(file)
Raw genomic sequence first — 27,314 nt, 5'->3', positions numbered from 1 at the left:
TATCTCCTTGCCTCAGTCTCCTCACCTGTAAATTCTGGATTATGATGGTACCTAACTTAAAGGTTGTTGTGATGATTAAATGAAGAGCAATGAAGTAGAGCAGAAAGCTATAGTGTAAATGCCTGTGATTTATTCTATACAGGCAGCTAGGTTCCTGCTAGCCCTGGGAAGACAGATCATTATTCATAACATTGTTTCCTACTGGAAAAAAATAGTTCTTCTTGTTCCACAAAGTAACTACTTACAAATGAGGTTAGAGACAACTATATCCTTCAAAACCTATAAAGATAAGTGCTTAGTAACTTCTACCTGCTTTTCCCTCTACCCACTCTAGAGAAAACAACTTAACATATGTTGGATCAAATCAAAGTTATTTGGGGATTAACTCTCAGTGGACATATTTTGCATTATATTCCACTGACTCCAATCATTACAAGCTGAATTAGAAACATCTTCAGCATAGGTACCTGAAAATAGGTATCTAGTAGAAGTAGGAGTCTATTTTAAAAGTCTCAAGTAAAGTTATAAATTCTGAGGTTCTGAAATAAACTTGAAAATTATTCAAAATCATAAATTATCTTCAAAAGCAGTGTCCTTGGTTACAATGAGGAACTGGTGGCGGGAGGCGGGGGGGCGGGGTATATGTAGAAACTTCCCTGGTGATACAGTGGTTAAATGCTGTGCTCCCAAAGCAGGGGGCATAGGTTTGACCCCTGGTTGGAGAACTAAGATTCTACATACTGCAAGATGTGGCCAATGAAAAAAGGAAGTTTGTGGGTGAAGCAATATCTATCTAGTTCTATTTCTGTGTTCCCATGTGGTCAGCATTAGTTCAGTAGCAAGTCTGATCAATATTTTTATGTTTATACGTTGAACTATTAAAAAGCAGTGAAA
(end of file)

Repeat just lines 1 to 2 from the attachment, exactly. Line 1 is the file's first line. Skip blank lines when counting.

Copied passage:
Raw genomic sequence first — 27,314 nt, 5'->3', positions numbered from 1 at the left:
TATCTCCTTGCCTCAGTCTCCTCACCTGTAAATTCTGGATTATGATGGTACCTAACTTAAAGGTTGTTGTGATGATTAAATGAAGAGCAATGAAGTAGAGCAGAAAGCTATAGTGTAAATGCCTGTGATTTATTCTATACAGGCAGCTAGGTTCCTGCTAGCCCTGGGAAGACAGATCATTATTCATAACATTGTTTCCTACTGGAAAAAAATAGTTCTTCTTGTTCCACAAAGTAACTACTTACAAATGAGGTTAGAGACAACTATATCCTTCAAAACCTATAAAGATAAGTGCTTAGTAACTTCTACCTGCTTTTCCCTCTACCCACTCTAGAGAAAACAACTTAACATATGTTGGATCAAATCAAAGTTATTTGGGGATTAACTCTCAGTGGACATATTTTGCATTATATTCCACTGACTCCAATCATTACAAGCTGAATTAGAAACATCTTCAGCATAGGTACCTGAAAATAGGTATCTAGTAGAAGTAGGAGTCTATTTTAAAAGTCTCAAGTAAAGTTATAAATTCTGAGGTTCTGAAATAAACTTGAAAATTATTCAAAATCATAAATTATCTTCAAAAGCAGTGTCCTTGGTTACAATGAGGAACTGGTGGCGGGAGGCGGGGGGGCGGGGTATATGTAGAAACTTCCCTGGTGATACAGTGGTTAAATGCTGTGCTCCCAAAGCAGGGGGCATAGGTTTGACCCCTGGTTGGAGAACTAAGATTCTACATACTGCAAGATGTGGCCAATGAAAAAAGGAAGTTTGTGGGTGAAGCAATATCTATCTAGTTCTATTTCTGTGTTCCCATGTGGTCAGCATTAGTTCAGTAGCAAGTCTGATCAATATTTTTATGTTTATACGTTGAACTATTAAAAAGCAGTGAAA